“In commemoration of the elephant day, WWF Tanzania calls the nation to wake up and deal effectively with this shame! Elephant poaching and trafficking should now be dealt [with] as a ‘serious crime’ that needs special national attention,” the message added.
“It needs to be addressed through applying the full extent of the criminal laws in conjunction with the Wildlife Act and other laws pertaining to Tanzania Revenue Authority (customs and excise) money – laundering – and to categorize illegal wildlife trade as a predicate offense to be investigated with related financial crimes,” the WWF warned.
The message further said it is equally important to strengthen the judiciary sector to ensure that prosecutions for wildlife crimes are conducted effectively and transparently, with the full extent of the law and using the strongest penalties available. Tanzania should also use the available legislative instruments to seize the assets used to commit poaching and illegal wildlife trade and other profit acquired through this trade.
It is also important to take urgent measures to ensure that the frontline staffs in fighting against poaching are professionally trained and equipped, have access to adequate welfare and support systems, and are legally supported to respond to threats to wildlife and themselves.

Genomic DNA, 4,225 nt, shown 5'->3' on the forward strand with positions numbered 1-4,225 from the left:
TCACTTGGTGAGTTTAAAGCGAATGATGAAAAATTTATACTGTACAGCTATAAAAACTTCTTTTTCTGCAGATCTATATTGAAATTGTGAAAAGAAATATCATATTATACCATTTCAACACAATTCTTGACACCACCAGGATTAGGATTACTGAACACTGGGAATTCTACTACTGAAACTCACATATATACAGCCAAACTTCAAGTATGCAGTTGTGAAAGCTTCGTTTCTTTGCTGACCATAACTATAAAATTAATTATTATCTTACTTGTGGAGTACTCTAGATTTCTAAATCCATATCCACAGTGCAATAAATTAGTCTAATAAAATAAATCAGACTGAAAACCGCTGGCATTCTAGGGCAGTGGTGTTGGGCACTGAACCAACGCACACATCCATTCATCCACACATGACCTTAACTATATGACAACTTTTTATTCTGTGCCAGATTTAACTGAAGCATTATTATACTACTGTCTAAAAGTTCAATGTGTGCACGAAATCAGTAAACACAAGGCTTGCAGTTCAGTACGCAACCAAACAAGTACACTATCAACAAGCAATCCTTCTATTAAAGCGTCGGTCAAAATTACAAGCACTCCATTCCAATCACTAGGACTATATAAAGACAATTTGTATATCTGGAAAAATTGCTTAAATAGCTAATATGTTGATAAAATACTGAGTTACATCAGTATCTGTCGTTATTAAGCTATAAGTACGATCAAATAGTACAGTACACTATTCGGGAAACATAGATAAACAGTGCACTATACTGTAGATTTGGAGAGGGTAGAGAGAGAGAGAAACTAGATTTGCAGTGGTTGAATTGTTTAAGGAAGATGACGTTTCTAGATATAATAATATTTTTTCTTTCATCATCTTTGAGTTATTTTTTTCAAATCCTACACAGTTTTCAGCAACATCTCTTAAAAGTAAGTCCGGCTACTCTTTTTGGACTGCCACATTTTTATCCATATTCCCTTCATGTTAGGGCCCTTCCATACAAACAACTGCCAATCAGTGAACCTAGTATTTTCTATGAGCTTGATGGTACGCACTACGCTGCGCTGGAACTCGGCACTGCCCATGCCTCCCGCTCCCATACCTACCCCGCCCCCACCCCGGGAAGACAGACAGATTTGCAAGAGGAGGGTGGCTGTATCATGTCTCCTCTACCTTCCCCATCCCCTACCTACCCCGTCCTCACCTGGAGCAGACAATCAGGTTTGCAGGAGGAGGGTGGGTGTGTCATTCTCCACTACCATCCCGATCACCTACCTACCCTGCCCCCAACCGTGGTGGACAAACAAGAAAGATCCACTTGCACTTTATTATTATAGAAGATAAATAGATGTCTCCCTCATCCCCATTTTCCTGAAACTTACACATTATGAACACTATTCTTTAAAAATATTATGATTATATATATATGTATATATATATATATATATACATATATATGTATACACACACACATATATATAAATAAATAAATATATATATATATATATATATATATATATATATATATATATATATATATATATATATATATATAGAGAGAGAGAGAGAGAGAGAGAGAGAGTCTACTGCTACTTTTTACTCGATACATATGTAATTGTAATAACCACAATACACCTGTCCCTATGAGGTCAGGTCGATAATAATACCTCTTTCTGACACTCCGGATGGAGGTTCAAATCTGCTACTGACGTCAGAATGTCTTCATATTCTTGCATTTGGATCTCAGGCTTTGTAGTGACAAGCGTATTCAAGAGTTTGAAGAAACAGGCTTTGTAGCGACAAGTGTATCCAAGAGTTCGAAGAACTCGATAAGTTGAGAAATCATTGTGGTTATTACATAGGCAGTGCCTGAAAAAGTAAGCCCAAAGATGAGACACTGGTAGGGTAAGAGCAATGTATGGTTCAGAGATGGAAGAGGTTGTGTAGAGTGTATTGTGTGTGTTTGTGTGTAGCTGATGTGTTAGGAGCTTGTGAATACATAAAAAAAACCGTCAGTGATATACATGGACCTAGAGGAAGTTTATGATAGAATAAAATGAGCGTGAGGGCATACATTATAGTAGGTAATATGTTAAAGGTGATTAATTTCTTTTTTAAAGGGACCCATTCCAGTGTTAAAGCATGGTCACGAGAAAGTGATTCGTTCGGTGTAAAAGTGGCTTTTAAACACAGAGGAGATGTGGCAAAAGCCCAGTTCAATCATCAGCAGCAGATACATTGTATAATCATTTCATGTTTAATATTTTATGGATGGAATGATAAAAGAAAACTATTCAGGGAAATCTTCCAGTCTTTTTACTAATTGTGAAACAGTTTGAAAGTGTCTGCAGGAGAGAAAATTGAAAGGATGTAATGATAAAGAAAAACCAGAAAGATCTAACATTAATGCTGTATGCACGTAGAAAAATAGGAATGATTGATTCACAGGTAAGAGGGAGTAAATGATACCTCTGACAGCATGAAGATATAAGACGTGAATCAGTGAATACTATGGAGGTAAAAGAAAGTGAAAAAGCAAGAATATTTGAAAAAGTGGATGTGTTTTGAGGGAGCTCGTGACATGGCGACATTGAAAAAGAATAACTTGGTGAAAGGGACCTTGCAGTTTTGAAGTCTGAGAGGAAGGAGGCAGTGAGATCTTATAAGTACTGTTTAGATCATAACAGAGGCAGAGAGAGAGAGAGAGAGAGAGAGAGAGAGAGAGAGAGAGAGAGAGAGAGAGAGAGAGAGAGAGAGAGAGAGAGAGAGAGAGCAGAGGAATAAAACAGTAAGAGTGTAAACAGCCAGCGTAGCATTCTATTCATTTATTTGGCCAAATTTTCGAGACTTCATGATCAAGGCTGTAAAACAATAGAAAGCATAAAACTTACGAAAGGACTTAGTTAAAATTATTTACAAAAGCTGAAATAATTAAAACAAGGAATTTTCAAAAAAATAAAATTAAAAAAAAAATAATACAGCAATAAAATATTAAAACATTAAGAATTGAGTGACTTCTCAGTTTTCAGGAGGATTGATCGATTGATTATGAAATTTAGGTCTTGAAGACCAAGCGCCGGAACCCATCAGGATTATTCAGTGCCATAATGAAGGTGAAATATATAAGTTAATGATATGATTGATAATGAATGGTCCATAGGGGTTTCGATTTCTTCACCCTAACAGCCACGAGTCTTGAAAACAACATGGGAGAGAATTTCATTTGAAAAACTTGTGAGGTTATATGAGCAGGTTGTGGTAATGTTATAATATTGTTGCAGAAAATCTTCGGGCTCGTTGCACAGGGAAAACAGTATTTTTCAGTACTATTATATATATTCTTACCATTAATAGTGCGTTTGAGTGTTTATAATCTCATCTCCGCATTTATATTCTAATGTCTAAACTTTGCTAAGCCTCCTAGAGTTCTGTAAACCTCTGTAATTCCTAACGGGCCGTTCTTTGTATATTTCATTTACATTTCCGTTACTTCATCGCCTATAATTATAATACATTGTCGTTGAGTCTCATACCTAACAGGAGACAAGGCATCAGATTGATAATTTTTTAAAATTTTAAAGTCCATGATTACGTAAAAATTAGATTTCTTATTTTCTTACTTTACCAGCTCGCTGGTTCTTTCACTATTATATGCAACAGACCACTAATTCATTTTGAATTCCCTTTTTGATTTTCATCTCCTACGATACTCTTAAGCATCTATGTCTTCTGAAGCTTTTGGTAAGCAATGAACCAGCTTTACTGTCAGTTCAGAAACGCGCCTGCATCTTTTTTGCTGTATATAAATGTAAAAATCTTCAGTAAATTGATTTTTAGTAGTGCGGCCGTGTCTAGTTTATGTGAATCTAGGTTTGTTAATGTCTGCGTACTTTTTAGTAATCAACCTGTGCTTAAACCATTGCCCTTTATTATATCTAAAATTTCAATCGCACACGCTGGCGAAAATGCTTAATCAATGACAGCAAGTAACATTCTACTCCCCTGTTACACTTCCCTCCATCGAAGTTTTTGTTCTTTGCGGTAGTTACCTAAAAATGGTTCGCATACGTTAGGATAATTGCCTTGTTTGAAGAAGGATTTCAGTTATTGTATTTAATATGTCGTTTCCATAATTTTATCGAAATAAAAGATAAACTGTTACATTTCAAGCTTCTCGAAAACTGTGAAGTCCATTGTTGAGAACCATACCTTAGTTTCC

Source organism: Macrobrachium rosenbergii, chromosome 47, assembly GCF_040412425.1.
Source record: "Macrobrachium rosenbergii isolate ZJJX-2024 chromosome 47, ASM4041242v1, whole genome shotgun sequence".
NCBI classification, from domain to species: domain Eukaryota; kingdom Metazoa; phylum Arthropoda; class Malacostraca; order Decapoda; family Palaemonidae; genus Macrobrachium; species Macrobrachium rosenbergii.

It is of urgency to support the development of Tanzania and implementation of the transportation sector protocols and/or guidelines to strengthen due diligence and other measures to eliminate illegal trade in wildlife.
“WWF Tanzania calls for government-led national campaigns that are well researched, aimed at behavior change, and demand reduction. It is important also to consider increasing the capacity of local communities to pursue sustainable and alternative livelihoods as well as enhancing local communities’ rights and capacity to manage and benefit from wildlife, and enable them to live in more equitable socio-economic conditions,” the message emphasized.
If successfully conducted, the integrated approach will provide a network of sympathizers at the grass roots level that would feed into the national anti-poaching intelligence network more efficiently and with less investment costs, it said.
Reacting to the WWF message, a section of wildlife experts said the government of Tanzania has been playing the role of a playboy on wildlife conservation and protection tasks, while taking politics as a tool for conservation.